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On March 21, I’m teaching a special one-day Hugo House class at the Henry Art Gallery. As I mentioned in a recent Ploughshares blog post, I’ve been helping out with the literary component of Ann Hamilton: the common S E N S E, the exhibit that has taken over all of the Henry from October to April. The show explores the sense of touch and our relationship to nature as well as being touched–emotionally, intellectually–through the private act of reading.

The exhibit has filled the galleries with scanned images of taxidermy animals from the Burke Museum of Natural History, with children’s ABC primers and bestiaries from the University of Washington’s Libraries Special Collections, and with clothing made from animal products both from the Burke and from the Henry’s collections. Throughout the galleries, at different times, chorale singers sing to the objects. And, reader/scribes read aloud to objects of their choice, like a bedtime story, from a common text that will change over the course of the show–the first is J.A. Baker’s The Peregrine, a beautiful book. These reader/scribes, when particularly moved by a passage in the text, record that passage into a log book. These log books will accumulate over time, becoming a record of a collective reading experience.

There are a number of ways to participate in this rich exhibit:

  • Submit a fragment from your own reading that deals with the sense of touch (literally or intellectually) to this tumblr site; your submissions may be included in the exhibit!
  • Volunteer to be a reader/scribe. I’ve done it four times so far; it’s a powerful experience, and I’m writing about it now and hope to share it with you soon. Perks: free admission, a free pass to return to the exhibit, and an invitation to participate in a discussion of the experience with other reader/scribes and facilitated by a member of the literary community (including me!).
  • Take my Hugo House class Senses at the Henry on Saturday, March 21, 12-3 pm. We’ll do the reader/scribe activity, contributing to the exhibit itself (exciting!), discuss the experience, and then dive into creative writing in response to the show. Member registration begins on December 9 and general registration opens on December 16.

Hope to see you around the Henry in the coming months!

Intro to Fiction: Writing the Short Story

21 Nov

This winter, I’m teaching Intro to Fiction: Writing the Short Story, a six-week class at Hugo House laying out crucial elements of story. Here’s the course description:

This class will zero in on the three-part backbone of story: character, plot, and landscape. Who is your main character? What do they want? What keeps them from getting what they want? Readings and discussions will include canonical and contemporary stories from James Joyce, Anton Chekhov, Mavis Gallant, Jamaica Kincaid, Louise Erdrich, and others. Writing exercises will focus on crucial craft elements as well as generative exercises to get started.

I’m also teaching a special one-day class at the Henry Art Gallery in conjunction with Ann Hamilton’s show the common S E N S E, which I’ll write more about in a separate post. Registration for Hugo House members begins on December 9 and for the general public on December 16. Hope to see you there!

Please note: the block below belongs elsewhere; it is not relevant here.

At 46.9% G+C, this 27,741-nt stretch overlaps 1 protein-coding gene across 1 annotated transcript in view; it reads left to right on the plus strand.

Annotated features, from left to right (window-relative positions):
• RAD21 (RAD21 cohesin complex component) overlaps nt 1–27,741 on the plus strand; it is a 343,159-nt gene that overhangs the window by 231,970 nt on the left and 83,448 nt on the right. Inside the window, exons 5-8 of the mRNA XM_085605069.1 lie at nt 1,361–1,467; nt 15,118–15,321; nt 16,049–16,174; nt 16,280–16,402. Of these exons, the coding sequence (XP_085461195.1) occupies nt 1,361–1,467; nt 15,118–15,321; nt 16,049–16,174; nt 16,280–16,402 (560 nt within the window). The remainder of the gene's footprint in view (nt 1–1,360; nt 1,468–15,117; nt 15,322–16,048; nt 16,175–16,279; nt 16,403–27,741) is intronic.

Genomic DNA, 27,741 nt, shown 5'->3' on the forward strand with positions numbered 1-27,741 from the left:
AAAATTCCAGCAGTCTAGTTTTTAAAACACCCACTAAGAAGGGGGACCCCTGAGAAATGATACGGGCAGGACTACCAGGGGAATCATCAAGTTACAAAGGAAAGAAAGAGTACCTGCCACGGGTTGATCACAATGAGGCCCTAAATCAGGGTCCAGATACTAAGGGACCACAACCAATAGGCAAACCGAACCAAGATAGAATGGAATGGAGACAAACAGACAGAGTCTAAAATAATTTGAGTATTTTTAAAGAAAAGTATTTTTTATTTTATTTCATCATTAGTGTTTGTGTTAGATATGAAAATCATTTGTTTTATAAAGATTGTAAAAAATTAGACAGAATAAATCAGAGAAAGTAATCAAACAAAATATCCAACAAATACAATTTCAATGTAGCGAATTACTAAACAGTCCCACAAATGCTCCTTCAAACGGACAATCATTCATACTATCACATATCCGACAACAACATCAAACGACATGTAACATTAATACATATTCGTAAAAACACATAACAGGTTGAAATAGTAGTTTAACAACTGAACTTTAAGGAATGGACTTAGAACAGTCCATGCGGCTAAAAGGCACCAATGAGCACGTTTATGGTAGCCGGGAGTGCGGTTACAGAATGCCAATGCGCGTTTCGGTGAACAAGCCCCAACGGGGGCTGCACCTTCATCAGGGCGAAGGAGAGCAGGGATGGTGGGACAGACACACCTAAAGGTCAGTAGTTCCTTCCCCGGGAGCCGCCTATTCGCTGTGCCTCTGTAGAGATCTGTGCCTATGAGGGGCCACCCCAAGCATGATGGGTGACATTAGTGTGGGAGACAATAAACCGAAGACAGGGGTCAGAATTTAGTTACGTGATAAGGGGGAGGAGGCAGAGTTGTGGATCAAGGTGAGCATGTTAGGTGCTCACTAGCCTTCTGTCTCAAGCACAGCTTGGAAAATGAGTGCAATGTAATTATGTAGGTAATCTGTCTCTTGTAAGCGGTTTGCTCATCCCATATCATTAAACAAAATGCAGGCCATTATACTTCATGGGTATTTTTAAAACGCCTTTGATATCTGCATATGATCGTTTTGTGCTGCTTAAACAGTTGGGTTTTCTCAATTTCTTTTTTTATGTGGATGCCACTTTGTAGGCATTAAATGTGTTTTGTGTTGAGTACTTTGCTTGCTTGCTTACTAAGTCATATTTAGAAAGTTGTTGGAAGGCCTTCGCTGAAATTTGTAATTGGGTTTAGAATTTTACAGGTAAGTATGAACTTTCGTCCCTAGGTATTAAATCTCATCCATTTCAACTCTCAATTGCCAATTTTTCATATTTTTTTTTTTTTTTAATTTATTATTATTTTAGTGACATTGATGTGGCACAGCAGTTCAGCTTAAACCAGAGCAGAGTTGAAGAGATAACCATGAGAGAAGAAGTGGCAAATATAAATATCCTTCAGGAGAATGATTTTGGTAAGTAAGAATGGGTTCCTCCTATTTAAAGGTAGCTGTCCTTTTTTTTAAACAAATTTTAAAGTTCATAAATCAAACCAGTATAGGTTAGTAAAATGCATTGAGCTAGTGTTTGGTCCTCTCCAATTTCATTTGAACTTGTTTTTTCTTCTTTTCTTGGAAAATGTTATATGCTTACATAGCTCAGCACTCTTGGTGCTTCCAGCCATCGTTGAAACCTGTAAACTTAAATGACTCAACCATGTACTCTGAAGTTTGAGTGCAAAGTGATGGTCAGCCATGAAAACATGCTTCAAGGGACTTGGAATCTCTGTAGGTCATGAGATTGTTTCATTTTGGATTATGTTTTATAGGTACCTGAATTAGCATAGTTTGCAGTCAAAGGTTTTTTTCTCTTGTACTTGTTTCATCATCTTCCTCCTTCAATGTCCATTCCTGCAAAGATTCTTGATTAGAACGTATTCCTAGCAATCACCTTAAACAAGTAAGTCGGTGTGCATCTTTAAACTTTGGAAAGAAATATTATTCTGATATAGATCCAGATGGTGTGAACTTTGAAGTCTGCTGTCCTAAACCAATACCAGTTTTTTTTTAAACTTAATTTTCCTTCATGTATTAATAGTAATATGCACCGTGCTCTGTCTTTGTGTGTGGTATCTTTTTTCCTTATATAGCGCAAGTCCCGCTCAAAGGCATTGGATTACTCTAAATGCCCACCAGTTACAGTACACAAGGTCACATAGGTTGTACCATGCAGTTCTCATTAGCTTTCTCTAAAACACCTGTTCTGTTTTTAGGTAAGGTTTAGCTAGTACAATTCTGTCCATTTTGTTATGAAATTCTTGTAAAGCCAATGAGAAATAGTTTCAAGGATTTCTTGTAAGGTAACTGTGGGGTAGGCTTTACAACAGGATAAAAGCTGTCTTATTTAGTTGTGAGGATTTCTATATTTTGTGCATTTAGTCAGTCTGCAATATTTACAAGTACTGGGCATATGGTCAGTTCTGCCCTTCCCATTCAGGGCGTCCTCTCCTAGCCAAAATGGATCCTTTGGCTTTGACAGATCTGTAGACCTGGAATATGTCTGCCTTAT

The Tangible, The Visceral

3 Nov

My latest blog post for Ploughshares explores the sense of touch in writing, with wisdom from Aristotle, Ann Hamilton: the common S E N S E at the Henry Art Gallery, Natalie Goldberg, Diane Ackerman, and John Edgar Wideman, and with a bit of inspiration from Hieronymus Bosch. Here’s how the post begins:

Touch is the sense common to all species. So wrote Aristotle in Historia Animalum and De Anima. And so is the premise for the art show Ann Hamilton: the common S E N S E, which I’ve been helping out with here in Seattle, and which explores the sense of touch and our relationship to nature, as well as our ability to be touched, emotionally and intellectually, through the private act of reading.

This got me thinking about the importance of touch in writing. Like the sense of smell, touch is a tad neglected when compared to the senses we gravitate toward first: the visual and the auditory. But think about how connected you’ve felt to a text when the author captures a particular tactile sensation or visceral reaction? How do those moments create emotional and intellectual resonance?

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“Skitter” on LitRagger

14 Oct

“Harush” by John Osgood, painted during the 24-hour art marathon at CoCA (text painted by yours truly).

I’m very happy that my story “Skitter,” first published in The Massachusetts Review and previously only available in print, is now online at LitRagger. I love their project of reprinting stories, poems, and essays so that they have an online presence. Here’s how “Skitter” begins:

Another tooth plinked into the tea glass and Harush blinked at it twice.

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Escalating Conflict

13 Oct

My latest blog post for Ploughshares offers suggestions for inserting and escalating conflict in fiction, with advice from Stephanie Kallos, Janet Burroway, and Merrill Feitell. Here’s how it starts:

In fiction, only trouble is interesting. For the conflict averse, instilling a story with juicy conflict may take some practice. Someone who has read many drafts of many of my short stories once dubbed me “Anca Did She Forget the Conflict Szilagyi”–a moniker that has become helpful as I work on second and third drafts of stories. As is often the case in learning something, I was aware, theoretically, that I had this problem. But how to proceed?

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“Come Dance with Me,” a song inspired by “More Like Home Than Home”

6 Oct

A while back, I shared a YouTube video of Bradford Loomis performing his song “Come Dance with Me,” which was inspired by my short story “More Like Home Than Home”. This August, he released a new album with Beth Whitney, Banner Days, which features a gorgeous recording of the song. Check out the song and the whole album–they are so, so talented. You can read “More Like Home Than Home” in the Emerald issue of Fairy Tale Review.

Experiments in Perspective

29 Sep

My twelfth set of writing prompts for the Ploughshares blog explores writing from the perspective of characters unlike yourself, with insight from Jodi Angel, Chris Abani, and Keith Ridgeway’s great short story “Rothko Eggs”. Here’s how it begins:

A crucial lesson I learned early on in my attempts at writing fiction is that every character is you–and not you. Characters have parts of you inside of them because you wrote them. But they are still not you. Chris Abani once said in a workshop that readers will always wonder if your characters are you–even if your main character is a Chihuahua. There’s not much to do about this wondering except write the characters you want to write with complexity and empathy.